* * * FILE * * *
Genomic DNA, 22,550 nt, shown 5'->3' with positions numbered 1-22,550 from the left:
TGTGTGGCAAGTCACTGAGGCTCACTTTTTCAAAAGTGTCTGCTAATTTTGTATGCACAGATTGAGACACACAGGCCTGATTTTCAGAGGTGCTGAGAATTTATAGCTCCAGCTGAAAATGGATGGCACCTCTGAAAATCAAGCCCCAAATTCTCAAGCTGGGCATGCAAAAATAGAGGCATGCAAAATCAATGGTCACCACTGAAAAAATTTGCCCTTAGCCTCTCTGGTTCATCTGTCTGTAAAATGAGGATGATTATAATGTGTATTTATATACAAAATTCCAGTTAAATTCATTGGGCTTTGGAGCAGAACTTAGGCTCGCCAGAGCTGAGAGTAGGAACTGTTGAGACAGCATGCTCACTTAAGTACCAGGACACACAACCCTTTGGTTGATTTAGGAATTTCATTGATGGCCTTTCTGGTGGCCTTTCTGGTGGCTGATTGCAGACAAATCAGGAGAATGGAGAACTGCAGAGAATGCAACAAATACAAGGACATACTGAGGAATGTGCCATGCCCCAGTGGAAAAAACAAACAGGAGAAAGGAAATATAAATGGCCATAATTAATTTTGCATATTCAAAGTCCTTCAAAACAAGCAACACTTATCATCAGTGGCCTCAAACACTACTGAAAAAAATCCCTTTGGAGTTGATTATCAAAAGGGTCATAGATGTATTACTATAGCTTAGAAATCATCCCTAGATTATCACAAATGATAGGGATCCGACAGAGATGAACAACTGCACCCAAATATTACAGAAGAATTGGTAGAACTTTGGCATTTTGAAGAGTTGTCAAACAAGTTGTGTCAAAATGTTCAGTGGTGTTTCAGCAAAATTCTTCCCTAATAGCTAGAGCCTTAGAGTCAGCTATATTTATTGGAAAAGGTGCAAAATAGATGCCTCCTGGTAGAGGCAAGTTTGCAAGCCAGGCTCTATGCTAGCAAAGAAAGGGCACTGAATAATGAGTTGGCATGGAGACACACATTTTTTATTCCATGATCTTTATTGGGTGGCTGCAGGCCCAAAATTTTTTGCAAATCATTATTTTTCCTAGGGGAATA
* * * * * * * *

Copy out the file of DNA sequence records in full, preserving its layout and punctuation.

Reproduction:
Genomic DNA, 22,550 nt, shown 5'->3' with positions numbered 1-22,550 from the left:
TGTGTGGCAAGTCACTGAGGCTCACTTTTTCAAAAGTGTCTGCTAATTTTGTATGCACAGATTGAGACACACAGGCCTGATTTTCAGAGGTGCTGAGAATTTATAGCTCCAGCTGAAAATGGATGGCACCTCTGAAAATCAAGCCCCAAATTCTCAAGCTGGGCATGCAAAAATAGAGGCATGCAAAATCAATGGTCACCACTGAAAAAATTTGCCCTTAGCCTCTCTGGTTCATCTGTCTGTAAAATGAGGATGATTATAATGTGTATTTATATACAAAATTCCAGTTAAATTCATTGGGCTTTGGAGCAGAACTTAGGCTCGCCAGAGCTGAGAGTAGGAACTGTTGAGACAGCATGCTCACTTAAGTACCAGGACACACAACCCTTTGGTTGATTTAGGAATTTCATTGATGGCCTTTCTGGTGGCCTTTCTGGTGGCTGATTGCAGACAAATCAGGAGAATGGAGAACTGCAGAGAATGCAACAAATACAAGGACATACTGAGGAATGTGCCATGCCCCAGTGGAAAAAACAAACAGGAGAAAGGAAATATAAATGGCCATAATTAATTTTGCATATTCAAAGTCCTTCAAAACAAGCAACACTTATCATCAGTGGCCTCAAACACTACTGAAAAAAATCCCTTTGGAGTTGATTATCAAAAGGGTCATAGATGTATTACTATAGCTTAGAAATCATCCCTAGATTATCACAAATGATAGGGATCCGACAGAGATGAACAACTGCACCCAAATATTACAGAAGAATTGGTAGAACTTTGGCATTTTGAAGAGTTGTCAAACAAGTTGTGTCAAAATGTTCAGTGGTGTTTCAGCAAAATTCTTCCCTAATAGCTAGAGCCTTAGAGTCAGCTATATTTATTGGAAAAGGTGCAAAATAGATGCCTCCTGGTAGAGGCAAGTTTGCAAGCCAGGCTCTATGCTAGCAAAGAAAGGGCACTGAATAATGAGTTGGCATGGAGACACACATTTTTTATTCCATGATCTTTATTGGGTGGCTGCAGGCCCAAAATTTTTTGCAAATCATTATTTTTCCTAGGGGAATA